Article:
Dell Unveils Premium Studio XPS 1640 and Studio XPS 1340

Dell has already taken the wraps off of its budget notebook for CES, the Inspiron 15, and now its time for the exciting stuff. The 16-inch Studio XPS 1640 dazzles with a first-of-its-kind RGBLED display. And the Studio XPS 1340 is a more modern looking successor to the XPS M1330. Both notebooks, which are available now on starting at $1,199, offer welcome redesigns, complete with glossy black finishes, leather appointments, aluminum accents, and backlit keyboards and touchpads. Like most high-end multimedia notebooks, Dell's new Studio XPS 1640 offers an optional 1080p display. But this is no ordinary screen. It's the first on the market powered by RGBLED technology, delivering 100 percent of the color gamut. Most displays offer only 40 to 60 percent. What's the payoff for this $250 upsell? Truer, more vibrant colors—up to 16.7 million of them, in fact—whether you're watching Blu-ray movies, playing games, or editing photos. You'll also enjoy 130-degree viewing angles, a fast response time of 8ms, and an impressive 300 nits of brightness. Under the hood of the Studio XPS 1640 are the latest Intel Core 2 Duo processors, ATI Mobility Radeon HD 3670 graphics (with 512MB of video memory), and your choice of three hard drives (500GB at 5,400 rpm, 320GB at 7,200 rpm, or a 128GB SSD). Other highlights include HDMI and DisplayPort connectors, eSATA connectivity, and premium speakers with a built-in subwoofer, complete with 5.1 Dolby Digital output.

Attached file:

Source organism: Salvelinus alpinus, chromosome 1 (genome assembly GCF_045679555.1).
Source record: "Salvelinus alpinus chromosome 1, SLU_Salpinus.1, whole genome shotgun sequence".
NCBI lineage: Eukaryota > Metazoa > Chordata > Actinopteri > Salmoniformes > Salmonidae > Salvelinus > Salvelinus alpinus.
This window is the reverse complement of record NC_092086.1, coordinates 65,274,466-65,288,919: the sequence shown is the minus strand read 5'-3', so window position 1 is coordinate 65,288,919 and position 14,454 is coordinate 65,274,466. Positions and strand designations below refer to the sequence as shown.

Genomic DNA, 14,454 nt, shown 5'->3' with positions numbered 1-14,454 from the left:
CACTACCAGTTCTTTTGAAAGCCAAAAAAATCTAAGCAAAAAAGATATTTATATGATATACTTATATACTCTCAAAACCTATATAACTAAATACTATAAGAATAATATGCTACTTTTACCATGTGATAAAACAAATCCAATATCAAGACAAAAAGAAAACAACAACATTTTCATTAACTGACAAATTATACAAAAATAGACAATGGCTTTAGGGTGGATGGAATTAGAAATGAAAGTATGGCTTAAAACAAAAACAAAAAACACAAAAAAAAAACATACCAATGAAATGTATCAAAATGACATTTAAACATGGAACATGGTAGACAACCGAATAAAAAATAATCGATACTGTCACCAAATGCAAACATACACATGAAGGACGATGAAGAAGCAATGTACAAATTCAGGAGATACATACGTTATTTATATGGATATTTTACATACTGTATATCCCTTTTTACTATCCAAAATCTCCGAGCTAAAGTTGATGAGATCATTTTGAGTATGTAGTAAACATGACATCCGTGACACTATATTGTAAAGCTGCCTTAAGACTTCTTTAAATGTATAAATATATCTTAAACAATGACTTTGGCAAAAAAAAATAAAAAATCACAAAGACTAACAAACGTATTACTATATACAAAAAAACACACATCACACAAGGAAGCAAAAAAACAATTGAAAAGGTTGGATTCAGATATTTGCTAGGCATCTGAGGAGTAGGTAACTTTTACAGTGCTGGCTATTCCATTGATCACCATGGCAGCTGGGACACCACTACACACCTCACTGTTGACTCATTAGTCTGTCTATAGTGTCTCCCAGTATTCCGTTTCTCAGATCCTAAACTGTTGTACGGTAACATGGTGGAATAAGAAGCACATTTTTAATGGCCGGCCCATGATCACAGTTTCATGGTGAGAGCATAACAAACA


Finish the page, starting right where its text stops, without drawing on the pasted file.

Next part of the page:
The Studio XPS 1340 looks like a good Windows alternative to the MacBook, at least on paper. In fact, this 4.9-pounder features the same Nvidia GeForce 9400M integrated graphics as Apple's premium 13-incher, although discrete Nvidia GeForce 9500M graphics is available as an option. If you go this route Dell says you'll be able to toggle the graphics cards on the fly—good for when you need to save battery power or get a little power boost. Another highlight of the Studio XPS 1340 is the slot-loading DVD drive, which offers a 1080p DVD upconversion feature when you attach this thin-and-light to a TV via HDMI. (Why not offer Blu-ray as an option?) You get two display options: an LED-backlit 13.3-inch WXGA panel paired with a 1.3-MP webcam, or a traditional CCFL screen with a sharper 2-MP webcam. Storage options include a 320GB hard drive spinning at 7,200 rpm, 500GB HDD at 5,400 rpm, and a 128GB SSD. Stay tuned for hands-on impressions.

Mark Spoonauer
Responsible for the editorial vision for, Mark Spoonauer has been Editor in Chief of LAPTOP since 2003 and has covered technology for nearly 15 years. Mark speaks at key tech industry events and makes regular media appearances on CNBC, Fox and CNN. Mark was previously reviews editor at Mobile Computing, and his work has appeared in Wired, Popular Science and Inc.